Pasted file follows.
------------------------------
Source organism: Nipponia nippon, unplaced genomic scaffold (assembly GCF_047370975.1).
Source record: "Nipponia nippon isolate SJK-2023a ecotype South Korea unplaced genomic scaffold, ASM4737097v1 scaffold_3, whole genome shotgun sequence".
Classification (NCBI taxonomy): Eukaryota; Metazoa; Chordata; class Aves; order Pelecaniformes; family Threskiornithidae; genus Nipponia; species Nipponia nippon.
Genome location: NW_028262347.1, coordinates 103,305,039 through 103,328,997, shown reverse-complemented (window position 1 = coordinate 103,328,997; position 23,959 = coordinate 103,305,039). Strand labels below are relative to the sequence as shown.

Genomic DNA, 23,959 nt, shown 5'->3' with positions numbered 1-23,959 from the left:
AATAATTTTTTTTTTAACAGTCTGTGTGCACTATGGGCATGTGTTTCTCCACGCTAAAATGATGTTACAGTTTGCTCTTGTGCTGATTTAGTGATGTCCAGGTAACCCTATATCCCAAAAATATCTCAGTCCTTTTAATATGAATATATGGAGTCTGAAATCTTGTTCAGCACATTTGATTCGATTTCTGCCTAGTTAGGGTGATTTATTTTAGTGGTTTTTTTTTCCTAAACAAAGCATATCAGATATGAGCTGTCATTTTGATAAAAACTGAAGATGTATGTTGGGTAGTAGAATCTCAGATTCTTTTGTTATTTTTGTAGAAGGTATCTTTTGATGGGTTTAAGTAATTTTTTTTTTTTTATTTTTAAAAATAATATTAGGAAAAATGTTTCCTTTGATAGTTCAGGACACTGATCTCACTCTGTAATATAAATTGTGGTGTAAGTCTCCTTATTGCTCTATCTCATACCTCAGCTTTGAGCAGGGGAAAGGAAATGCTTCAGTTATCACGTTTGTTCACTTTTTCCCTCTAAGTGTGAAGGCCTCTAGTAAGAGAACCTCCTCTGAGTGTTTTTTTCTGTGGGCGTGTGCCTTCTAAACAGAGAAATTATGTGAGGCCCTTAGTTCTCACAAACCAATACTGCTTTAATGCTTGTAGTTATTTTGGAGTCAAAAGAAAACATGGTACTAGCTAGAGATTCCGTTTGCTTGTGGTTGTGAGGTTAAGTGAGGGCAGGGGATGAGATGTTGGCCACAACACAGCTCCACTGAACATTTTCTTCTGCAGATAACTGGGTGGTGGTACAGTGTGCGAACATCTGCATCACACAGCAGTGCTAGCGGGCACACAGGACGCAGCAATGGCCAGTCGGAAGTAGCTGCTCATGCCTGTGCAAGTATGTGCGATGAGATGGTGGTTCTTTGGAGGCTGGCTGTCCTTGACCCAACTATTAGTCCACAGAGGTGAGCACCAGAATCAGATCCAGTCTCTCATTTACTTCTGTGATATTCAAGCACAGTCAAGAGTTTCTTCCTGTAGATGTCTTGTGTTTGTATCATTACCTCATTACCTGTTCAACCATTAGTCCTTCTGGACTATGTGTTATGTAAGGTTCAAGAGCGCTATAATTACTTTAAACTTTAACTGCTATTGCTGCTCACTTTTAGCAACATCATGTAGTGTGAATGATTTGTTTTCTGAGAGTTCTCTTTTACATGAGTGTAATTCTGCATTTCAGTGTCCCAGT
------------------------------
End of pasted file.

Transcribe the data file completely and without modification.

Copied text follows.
Source organism: Nipponia nippon, unplaced genomic scaffold (assembly GCF_047370975.1).
Source record: "Nipponia nippon isolate SJK-2023a ecotype South Korea unplaced genomic scaffold, ASM4737097v1 scaffold_3, whole genome shotgun sequence".
Classification (NCBI taxonomy): Eukaryota; Metazoa; Chordata; class Aves; order Pelecaniformes; family Threskiornithidae; genus Nipponia; species Nipponia nippon.
Genome location: NW_028262347.1, coordinates 103,305,039 through 103,328,997, shown reverse-complemented (window position 1 = coordinate 103,328,997; position 23,959 = coordinate 103,305,039). Strand labels below are relative to the sequence as shown.

Genomic DNA, 23,959 nt, shown 5'->3' with positions numbered 1-23,959 from the left:
AATAATTTTTTTTTTAACAGTCTGTGTGCACTATGGGCATGTGTTTCTCCACGCTAAAATGATGTTACAGTTTGCTCTTGTGCTGATTTAGTGATGTCCAGGTAACCCTATATCCCAAAAATATCTCAGTCCTTTTAATATGAATATATGGAGTCTGAAATCTTGTTCAGCACATTTGATTCGATTTCTGCCTAGTTAGGGTGATTTATTTTAGTGGTTTTTTTTTCCTAAACAAAGCATATCAGATATGAGCTGTCATTTTGATAAAAACTGAAGATGTATGTTGGGTAGTAGAATCTCAGATTCTTTTGTTATTTTTGTAGAAGGTATCTTTTGATGGGTTTAAGTAATTTTTTTTTTTTTATTTTTAAAAATAATATTAGGAAAAATGTTTCCTTTGATAGTTCAGGACACTGATCTCACTCTGTAATATAAATTGTGGTGTAAGTCTCCTTATTGCTCTATCTCATACCTCAGCTTTGAGCAGGGGAAAGGAAATGCTTCAGTTATCACGTTTGTTCACTTTTTCCCTCTAAGTGTGAAGGCCTCTAGTAAGAGAACCTCCTCTGAGTGTTTTTTTCTGTGGGCGTGTGCCTTCTAAACAGAGAAATTATGTGAGGCCCTTAGTTCTCACAAACCAATACTGCTTTAATGCTTGTAGTTATTTTGGAGTCAAAAGAAAACATGGTACTAGCTAGAGATTCCGTTTGCTTGTGGTTGTGAGGTTAAGTGAGGGCAGGGGATGAGATGTTGGCCACAACACAGCTCCACTGAACATTTTCTTCTGCAGATAACTGGGTGGTGGTACAGTGTGCGAACATCTGCATCACACAGCAGTGCTAGCGGGCACACAGGACGCAGCAATGGCCAGTCGGAAGTAGCTGCTCATGCCTGTGCAAGTATGTGCGATGAGATGGTGGTTCTTTGGAGGCTGGCTGTCCTTGACCCAACTATTAGTCCACAGAGGTGAGCACCAGAATCAGATCCAGTCTCTCATTTACTTCTGTGATATTCAAGCACAGTCAAGAGTTTCTTCCTGTAGATGTCTTGTGTTTGTATCATTACCTCATTACCTGTTCAACCATTAGTCCTTCTGGACTATGTGTTATGTAAGGTTCAAGAGCGCTATAATTACTTTAAACTTTAACTGCTATTGCTGCTCACTTTTAGCAACATCATGTAGTGTGAATGATTTGTTTTCTGAGAGTTCTCTTTTACATGAGTGTAATTCTGCATTTCAGTGTCCCAGT